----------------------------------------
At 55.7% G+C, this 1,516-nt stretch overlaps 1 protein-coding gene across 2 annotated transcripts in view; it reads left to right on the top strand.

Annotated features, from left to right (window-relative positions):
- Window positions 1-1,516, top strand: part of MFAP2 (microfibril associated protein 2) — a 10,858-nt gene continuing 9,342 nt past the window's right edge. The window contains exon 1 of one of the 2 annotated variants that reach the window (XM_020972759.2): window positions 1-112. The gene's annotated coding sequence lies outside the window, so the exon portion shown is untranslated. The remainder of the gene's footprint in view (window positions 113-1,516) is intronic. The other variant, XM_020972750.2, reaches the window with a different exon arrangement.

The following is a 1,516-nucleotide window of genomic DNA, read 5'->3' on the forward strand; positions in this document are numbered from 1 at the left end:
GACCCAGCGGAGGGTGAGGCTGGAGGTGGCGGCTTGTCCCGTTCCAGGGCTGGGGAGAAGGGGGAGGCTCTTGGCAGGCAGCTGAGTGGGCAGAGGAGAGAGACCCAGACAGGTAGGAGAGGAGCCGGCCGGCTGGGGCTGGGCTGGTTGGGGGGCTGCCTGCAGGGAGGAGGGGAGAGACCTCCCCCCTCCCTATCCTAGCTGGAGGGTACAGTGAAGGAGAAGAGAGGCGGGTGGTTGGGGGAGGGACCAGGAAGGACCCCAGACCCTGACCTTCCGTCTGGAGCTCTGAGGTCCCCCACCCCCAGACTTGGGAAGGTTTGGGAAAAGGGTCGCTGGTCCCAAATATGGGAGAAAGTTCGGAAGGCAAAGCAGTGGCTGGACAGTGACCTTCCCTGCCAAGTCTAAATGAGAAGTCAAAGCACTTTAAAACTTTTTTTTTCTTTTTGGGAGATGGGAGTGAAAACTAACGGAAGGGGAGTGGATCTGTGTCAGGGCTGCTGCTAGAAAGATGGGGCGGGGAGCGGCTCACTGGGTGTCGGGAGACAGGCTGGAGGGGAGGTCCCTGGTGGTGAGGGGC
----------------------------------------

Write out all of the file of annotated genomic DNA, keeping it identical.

At 55.7% G+C, this 1,516-nt stretch overlaps 1 protein-coding gene across 2 annotated transcripts in view; it reads left to right on the top strand.

Annotated features, from left to right (window-relative positions):
- Window positions 1-1,516, top strand: part of MFAP2 (microfibril associated protein 2) — a 10,858-nt gene continuing 9,342 nt past the window's right edge. The window contains exon 1 of one of the 2 annotated variants that reach the window (XM_020972759.2): window positions 1-112. The gene's annotated coding sequence lies outside the window, so the exon portion shown is untranslated. The remainder of the gene's footprint in view (window positions 113-1,516) is intronic. The other variant, XM_020972750.2, reaches the window with a different exon arrangement.

The following is a 1,516-nucleotide window of genomic DNA, read 5'->3' on the forward strand; positions in this document are numbered from 1 at the left end:
GACCCAGCGGAGGGTGAGGCTGGAGGTGGCGGCTTGTCCCGTTCCAGGGCTGGGGAGAAGGGGGAGGCTCTTGGCAGGCAGCTGAGTGGGCAGAGGAGAGAGACCCAGACAGGTAGGAGAGGAGCCGGCCGGCTGGGGCTGGGCTGGTTGGGGGGCTGCCTGCAGGGAGGAGGGGAGAGACCTCCCCCCTCCCTATCCTAGCTGGAGGGTACAGTGAAGGAGAAGAGAGGCGGGTGGTTGGGGGAGGGACCAGGAAGGACCCCAGACCCTGACCTTCCGTCTGGAGCTCTGAGGTCCCCCACCCCCAGACTTGGGAAGGTTTGGGAAAAGGGTCGCTGGTCCCAAATATGGGAGAAAGTTCGGAAGGCAAAGCAGTGGCTGGACAGTGACCTTCCCTGCCAAGTCTAAATGAGAAGTCAAAGCACTTTAAAACTTTTTTTTTCTTTTTGGGAGATGGGAGTGAAAACTAACGGAAGGGGAGTGGATCTGTGTCAGGGCTGCTGCTAGAAAGATGGGGCGGGGAGCGGCTCACTGGGTGTCGGGAGACAGGCTGGAGGGGAGGTCCCTGGTGGTGAGGGGC